Defend Against Big Nursing Home Costs

Physician's Money DigestOctober 2006
Volume 13
Issue 10

New York Times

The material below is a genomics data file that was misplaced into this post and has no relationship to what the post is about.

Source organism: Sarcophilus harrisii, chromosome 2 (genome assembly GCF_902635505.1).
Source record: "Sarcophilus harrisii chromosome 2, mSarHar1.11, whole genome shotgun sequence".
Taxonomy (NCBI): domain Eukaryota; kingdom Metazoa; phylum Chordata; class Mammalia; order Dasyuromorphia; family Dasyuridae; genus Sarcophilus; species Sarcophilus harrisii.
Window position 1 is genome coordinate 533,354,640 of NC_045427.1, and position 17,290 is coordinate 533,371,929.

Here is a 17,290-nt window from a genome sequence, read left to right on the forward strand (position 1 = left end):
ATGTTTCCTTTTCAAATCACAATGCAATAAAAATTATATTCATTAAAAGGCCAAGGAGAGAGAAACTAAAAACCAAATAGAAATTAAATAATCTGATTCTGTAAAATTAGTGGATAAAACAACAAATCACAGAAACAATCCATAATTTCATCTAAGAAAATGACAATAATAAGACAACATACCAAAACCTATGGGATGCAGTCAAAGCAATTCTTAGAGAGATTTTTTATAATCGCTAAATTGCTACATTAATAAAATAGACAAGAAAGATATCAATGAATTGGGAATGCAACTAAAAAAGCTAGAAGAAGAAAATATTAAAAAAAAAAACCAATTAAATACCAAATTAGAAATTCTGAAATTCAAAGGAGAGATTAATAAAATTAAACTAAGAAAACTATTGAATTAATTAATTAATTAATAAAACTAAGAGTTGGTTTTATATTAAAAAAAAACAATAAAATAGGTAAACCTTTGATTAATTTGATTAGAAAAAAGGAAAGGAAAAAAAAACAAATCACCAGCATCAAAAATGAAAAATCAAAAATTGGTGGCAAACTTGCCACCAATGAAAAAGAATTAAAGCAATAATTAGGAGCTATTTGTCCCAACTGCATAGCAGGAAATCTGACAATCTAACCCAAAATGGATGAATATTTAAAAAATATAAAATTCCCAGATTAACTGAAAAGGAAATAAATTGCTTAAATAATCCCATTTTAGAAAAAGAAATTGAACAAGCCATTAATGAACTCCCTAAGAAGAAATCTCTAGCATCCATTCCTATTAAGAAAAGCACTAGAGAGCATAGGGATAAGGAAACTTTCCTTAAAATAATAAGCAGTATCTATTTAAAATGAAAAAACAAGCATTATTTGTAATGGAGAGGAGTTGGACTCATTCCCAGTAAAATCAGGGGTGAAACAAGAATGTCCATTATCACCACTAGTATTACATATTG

The costs associated with putting anelderly parent in a nursing home can betruly staggering. Fortunately, the majorityof retirees won't face significant long-termcare costs, but an unfortunate few will behit hard with steep expenses. According tothe , a recent study foundthat 69% of Americans aged 65 will eventuallyrequire some form of long-term care,but that may just mean help with bathing,dressing, or going to the bathroom, noneof which require a nursing home stay andcan be provided by family. The study projectsthat 37% of 65-year-olds will eventuallynecessitate long-term care in a nursinghome or assisted living facility, with11% of men and 28% of women aged 65needing more than 5 years of care, whichcan be incredibly expensive. To help easethe cost, you could consider purchasinglongevity insurance, a relatively new typeof policy that pays you income for life inyour later years. For example, MetLife hasa product that allows carriers aged 55 andolder to invest a lump sum, which purchasesincome that will kick in at age 85.Unlike long-term care insurance, yourhealth is not an issue when withdrawingthe money, so you can use it to help paynursing home costs.

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